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Last updated on June 1st, 2020
Gimp Vs Photoshop: what’s the difference?
Photo-editing and graphic design become more and more necessary in our creative digital world.
Everyone from social media influencers to professional digital designers use tools like GIMP and Photoshop on a daily basis. Adobe Photoshop has been around for many years, and is well known as the best photo editing software.
It can be used for image retouching, editing, free-form drawing, converting image formats, and text editing. It has the same basic tools as Photoshop, and is often included as an alternative to Adobe’s most popular image editor.
For basic editing, both GIMP and Photoshop provide the same (or similar) tools. If you are just looking to crop, color balance, paint, or add text to photos, then you should go with GIMP. It’s completely free and has the same basic features. It also uses the same formats as Photoshop, besides the .PSD file.
However, for those who are working with Illustrator or vector files, and if you want advanced design features, there are a few that can only be found in Photoshop.
GIMP Pros & Cons
Pros of GIMP
Completely free, open source
Highly customizable with different plugins
Basic image editing features
Cons of GIMP
Less recognized in the design community
Changes & new features are slow to be implemented
Some advanced image editing features are missing
GIMP vs Photoshop Comparison
So why pay more for Photoshop? There are a few things that are different between the two programs. For instance, designers typically work in one of two color modes: RGB and CMYK.
RGB is used for red, green, & blue pixels, which is mainly helpful for digital designs
CMYK is used for cyan, magenta, yellow, black inks necessary for print applications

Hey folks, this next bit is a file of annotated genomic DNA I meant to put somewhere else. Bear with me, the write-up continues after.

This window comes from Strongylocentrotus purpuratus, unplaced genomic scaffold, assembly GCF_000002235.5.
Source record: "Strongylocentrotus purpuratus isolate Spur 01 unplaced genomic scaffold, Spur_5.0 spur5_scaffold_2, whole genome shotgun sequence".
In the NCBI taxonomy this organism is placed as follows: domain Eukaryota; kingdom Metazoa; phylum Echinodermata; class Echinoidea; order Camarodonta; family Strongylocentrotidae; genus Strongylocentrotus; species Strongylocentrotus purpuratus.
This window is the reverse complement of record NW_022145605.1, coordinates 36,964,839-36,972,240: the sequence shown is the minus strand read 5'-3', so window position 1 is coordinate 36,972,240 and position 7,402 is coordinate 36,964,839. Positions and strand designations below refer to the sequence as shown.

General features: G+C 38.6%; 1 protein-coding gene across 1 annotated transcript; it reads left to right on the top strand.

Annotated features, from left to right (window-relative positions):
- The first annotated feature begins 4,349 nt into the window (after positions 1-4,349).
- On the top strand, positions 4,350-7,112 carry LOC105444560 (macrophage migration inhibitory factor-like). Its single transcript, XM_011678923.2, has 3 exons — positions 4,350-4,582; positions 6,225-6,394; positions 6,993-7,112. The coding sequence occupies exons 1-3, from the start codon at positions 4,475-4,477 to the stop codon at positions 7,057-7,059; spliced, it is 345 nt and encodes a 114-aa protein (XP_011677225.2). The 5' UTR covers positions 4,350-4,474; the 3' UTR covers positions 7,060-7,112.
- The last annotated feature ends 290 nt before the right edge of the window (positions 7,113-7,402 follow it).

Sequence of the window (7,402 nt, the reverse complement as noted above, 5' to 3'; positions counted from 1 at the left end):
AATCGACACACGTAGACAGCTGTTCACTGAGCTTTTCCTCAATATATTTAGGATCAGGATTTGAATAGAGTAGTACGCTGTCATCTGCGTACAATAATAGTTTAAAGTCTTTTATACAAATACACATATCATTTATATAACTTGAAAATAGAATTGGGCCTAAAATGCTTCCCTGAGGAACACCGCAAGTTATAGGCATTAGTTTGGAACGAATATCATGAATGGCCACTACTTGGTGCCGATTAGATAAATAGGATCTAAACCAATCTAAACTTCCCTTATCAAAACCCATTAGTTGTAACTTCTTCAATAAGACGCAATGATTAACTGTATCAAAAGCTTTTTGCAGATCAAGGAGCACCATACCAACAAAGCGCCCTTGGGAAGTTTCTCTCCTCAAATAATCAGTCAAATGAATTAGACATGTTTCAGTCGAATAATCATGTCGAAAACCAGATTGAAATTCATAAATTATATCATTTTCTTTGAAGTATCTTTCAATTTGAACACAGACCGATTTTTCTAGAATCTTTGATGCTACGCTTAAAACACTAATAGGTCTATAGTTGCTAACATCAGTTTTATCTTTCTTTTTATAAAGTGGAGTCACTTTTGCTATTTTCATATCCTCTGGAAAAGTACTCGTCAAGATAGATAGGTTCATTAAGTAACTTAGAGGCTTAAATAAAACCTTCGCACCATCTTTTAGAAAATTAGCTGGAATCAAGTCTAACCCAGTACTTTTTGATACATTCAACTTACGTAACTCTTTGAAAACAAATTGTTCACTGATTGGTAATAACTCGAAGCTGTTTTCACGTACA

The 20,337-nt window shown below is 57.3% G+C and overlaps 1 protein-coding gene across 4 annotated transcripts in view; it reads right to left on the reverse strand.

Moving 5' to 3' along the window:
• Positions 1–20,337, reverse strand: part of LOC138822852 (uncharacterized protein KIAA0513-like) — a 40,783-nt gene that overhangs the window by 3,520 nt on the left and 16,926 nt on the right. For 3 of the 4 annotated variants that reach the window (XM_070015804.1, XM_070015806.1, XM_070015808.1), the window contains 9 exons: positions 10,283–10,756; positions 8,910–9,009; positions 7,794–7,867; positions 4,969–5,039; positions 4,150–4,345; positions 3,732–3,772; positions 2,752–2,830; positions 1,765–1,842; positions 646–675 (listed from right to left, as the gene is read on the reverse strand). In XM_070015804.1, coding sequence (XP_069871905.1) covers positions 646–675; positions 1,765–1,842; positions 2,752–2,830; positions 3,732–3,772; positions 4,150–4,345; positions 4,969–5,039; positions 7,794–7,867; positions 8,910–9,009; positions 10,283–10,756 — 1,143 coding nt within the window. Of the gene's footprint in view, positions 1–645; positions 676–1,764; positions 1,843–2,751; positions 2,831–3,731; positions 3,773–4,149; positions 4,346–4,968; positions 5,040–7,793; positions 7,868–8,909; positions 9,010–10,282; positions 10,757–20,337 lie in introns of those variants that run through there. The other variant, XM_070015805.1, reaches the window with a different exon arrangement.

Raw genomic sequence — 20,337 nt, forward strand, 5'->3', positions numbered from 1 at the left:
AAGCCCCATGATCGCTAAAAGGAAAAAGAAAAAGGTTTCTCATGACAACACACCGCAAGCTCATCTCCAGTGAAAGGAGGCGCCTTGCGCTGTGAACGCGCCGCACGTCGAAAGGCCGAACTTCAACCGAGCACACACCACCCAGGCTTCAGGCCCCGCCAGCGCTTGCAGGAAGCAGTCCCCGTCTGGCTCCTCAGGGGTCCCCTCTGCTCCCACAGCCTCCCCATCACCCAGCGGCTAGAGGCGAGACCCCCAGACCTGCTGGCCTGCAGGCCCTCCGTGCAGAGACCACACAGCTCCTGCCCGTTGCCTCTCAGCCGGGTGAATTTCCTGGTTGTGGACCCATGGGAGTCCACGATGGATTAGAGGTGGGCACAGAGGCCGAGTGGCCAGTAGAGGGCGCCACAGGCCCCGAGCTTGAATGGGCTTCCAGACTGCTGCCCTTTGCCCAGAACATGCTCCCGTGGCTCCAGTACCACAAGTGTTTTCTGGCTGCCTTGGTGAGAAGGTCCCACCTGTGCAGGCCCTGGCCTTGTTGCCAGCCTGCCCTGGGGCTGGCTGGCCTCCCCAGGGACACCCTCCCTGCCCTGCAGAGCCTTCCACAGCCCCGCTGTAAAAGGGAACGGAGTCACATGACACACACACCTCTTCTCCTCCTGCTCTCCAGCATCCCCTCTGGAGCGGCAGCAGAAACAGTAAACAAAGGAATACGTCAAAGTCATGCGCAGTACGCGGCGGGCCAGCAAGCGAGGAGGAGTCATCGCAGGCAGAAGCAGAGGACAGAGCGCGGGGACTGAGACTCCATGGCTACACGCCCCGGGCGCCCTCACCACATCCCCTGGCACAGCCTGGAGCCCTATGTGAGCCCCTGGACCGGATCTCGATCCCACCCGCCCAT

GIMP doesn’t offer any tools for CMYK, which means if you are designing for any print applications, such as t-shirt screenprinting or newspaper designs, you won’t be able to simply use GIMP and get the same results.
Photoshop also has more organization tools, making it easier to edit without destroying your canvas. For instance, you can use different layers to add curves, gradients, and other paint applications. GIMP does offer layers, but it’s not as robust or intuitive as Photoshop’s layering and mask system.
This video by Pixovert is really good at explaining and showing some more of the differences between GIMP and Photoshop.
Recommended GIMP courses and tutorials:
Introduction to GIMP 2.8: Tutorials for Beginners here
GIMP – 27 Design Projects for Graphic Designers here
For those who want to simply edit a photo and don’t need to pay a monthly subscription fee to do so, GIMP is definitely the better option. However, Photoshop still proves to have way more tools and layering options than the free open source editor.
You’ll be able to use more powerful tools in Photoshop for digital and print design, as well. For instance, Photoshop allows you to have way more control over image editing. There are four different healing tools that allow you to remove all kinds of imperfections from your photos. GIMP only has one healing tool.
Photoshop is also more universally recognized as a professional image editing and design application. Employment opportunities rarely ask for GIMP experience, simply because it isn’t the preferred or best application.
Photoshop is more than likely the best choice for any business or employment issues. The other benefit is that it can be used in conjunction with other Adobe Apps. For example, with Illustrator for t shirt design.
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